What is JavaScript?


Static v Dynamic

JavaScript can do more than HTML because HTML is static, but JavaScript is dynamic, which means that it can react to viewer actions, such as clicking or rolling the mouse over an object. JavaScripts are often called "behaviors." A behavior is made up of a viewer "event" and a response or "action" by the programming. You can program a behavior to happen when a viewer clicks, or you can program it to happen when the viewer double clicks – that is the "event." When the "event" happens, the programming responds by showing something, like a drop-down menu, or by doing something, like playing a sound. With JavaScript, you site is "dynamic" because it responds to your viewer beyond regular hyperlinks!

Client-side programming v Server-side programming

JavaScript is a "client-side" programming language. Client-side means that the program code is sent into your computer with the rest of the web page code (usually HTML); then, your browser reads the code and does what it says. That means that on many sites with JavaScript, you can look at the programming code right along with the HTML by going to Edit -> View Source in your browser. You can usually tell if the code has JavaScript in it because the head tag will have a like that says script language = "JavaScript". That is a good way to look at some working scripts. (Some websites do hide their JavaScript coding.)

JavaScript and Browsers

JavaScript is frequently used to do simple programming tasks because web viewers can turn JavaScript off on their computer, which means that all your hard programming work does not function when they view your site. JavaScript may be turned off for security, and there have been browsers that have JavaScript disabled as a default setting. Instead, we use JavaScript to enhance the functionality of a web page. For example, if you completely rely on JavaScript to validate your online forms, you have a security hole. If a viewer's JavaScript is turned off, it will by-pass your validation. So, you may also use a "server-side" programming language to double check the input.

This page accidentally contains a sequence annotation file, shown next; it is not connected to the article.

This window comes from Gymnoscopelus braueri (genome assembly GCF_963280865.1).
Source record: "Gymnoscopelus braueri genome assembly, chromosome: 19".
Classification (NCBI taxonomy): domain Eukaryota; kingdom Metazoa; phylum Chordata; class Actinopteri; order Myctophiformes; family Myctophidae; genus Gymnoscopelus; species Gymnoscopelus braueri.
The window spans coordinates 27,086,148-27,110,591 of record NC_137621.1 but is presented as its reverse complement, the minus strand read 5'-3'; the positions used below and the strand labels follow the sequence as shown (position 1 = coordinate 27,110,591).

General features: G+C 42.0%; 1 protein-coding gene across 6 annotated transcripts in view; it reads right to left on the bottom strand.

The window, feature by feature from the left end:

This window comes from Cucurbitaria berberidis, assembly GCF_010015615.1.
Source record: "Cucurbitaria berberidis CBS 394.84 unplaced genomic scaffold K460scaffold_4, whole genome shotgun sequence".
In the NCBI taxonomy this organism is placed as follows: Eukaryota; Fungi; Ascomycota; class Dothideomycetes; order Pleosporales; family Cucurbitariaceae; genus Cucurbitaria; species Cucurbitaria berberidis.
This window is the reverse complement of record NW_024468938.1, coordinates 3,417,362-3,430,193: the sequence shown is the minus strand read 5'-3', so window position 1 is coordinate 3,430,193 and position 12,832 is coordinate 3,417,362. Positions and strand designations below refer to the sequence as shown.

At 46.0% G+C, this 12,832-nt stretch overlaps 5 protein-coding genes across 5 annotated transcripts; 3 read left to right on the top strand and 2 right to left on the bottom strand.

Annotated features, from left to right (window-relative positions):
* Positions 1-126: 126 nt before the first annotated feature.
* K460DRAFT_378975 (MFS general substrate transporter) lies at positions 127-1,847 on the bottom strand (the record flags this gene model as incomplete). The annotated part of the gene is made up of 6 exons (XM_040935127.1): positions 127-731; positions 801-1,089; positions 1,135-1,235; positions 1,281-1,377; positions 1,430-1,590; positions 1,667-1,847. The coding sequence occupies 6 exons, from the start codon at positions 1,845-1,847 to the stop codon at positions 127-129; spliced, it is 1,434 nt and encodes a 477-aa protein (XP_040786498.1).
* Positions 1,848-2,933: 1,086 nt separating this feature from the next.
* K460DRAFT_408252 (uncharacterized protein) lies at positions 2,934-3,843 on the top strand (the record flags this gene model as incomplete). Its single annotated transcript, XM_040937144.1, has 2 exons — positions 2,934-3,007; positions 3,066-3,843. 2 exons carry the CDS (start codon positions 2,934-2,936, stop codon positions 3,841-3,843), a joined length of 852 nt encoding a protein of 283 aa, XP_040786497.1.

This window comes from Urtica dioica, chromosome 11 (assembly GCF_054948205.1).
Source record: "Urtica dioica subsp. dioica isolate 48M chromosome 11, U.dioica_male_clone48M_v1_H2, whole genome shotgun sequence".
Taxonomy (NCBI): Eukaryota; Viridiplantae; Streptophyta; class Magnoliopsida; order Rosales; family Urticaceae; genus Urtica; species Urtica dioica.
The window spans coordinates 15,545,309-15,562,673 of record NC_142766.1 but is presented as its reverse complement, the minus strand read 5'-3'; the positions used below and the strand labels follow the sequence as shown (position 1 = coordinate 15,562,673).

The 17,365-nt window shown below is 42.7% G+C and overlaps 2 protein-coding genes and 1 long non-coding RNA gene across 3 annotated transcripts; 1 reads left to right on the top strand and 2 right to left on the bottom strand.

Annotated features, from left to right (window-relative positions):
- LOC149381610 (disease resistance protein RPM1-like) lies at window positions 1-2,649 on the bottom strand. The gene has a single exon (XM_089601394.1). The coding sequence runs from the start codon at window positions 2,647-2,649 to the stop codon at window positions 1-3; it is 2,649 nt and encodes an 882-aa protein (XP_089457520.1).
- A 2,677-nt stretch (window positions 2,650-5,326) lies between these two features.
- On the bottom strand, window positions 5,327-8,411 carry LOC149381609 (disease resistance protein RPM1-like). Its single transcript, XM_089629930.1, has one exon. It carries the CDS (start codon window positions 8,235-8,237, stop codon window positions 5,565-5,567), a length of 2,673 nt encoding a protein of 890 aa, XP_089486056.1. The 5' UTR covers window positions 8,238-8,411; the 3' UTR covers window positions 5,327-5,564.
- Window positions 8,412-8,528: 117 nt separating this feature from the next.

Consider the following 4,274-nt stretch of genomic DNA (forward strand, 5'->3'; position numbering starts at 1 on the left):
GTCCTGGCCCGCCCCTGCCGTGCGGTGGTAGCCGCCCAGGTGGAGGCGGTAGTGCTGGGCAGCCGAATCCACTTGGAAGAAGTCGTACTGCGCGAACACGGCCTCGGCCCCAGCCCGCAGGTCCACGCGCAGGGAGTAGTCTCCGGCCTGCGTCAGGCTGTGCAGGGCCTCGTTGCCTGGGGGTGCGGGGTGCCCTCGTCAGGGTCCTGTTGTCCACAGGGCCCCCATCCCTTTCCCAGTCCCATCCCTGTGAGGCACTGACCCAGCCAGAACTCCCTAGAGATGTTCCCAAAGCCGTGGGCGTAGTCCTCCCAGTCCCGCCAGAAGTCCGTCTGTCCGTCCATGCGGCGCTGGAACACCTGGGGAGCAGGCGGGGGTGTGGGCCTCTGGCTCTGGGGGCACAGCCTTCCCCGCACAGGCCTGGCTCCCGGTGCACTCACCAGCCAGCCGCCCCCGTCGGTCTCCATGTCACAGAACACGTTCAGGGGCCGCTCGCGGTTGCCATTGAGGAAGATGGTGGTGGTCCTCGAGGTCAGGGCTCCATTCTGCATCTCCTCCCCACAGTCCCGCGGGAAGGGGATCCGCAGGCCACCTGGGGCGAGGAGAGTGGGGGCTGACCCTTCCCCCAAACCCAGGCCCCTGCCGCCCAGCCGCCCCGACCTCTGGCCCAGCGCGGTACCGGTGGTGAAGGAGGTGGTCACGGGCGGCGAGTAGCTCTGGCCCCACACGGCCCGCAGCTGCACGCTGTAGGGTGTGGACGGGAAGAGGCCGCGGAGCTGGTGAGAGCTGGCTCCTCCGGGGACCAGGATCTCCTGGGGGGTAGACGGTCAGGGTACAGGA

Newer browsers generally have newer versions of JavaScript, which means there are more programming options. Some old browsers can not read JavaScript, or they can only read limited amounts of JavaScript. A browser that is JavaScript enabled can read some version of JavaScript.

Other Options

There are other types of scripting that look a lot like JavaScript. For example, the Flash program has its own scripting language called ActionScript, and many of the effects it produces in Flash are similar to what JavaScript can do on a page. For example, you can create a set of rotating images in JavaScript. The same thing can be done in Flash, except the flash action is generally much smoother. If you learn JavaScript, you have the basics to start on many other scripting languages ‚Äč‚Äčthat are used for web pages.

Give it a try

You do not have to be Super-Geek to learn a little JavaScript! Here is a link to a few simple JavaScript exercises. All you need to do these exercises is Notepad (or another text editor – do not use a word processor as the files may not be readable by the browser) and a browser. http://www.thecomputergal.com/Programming/JavaScript/8-HourSyllabus.htm


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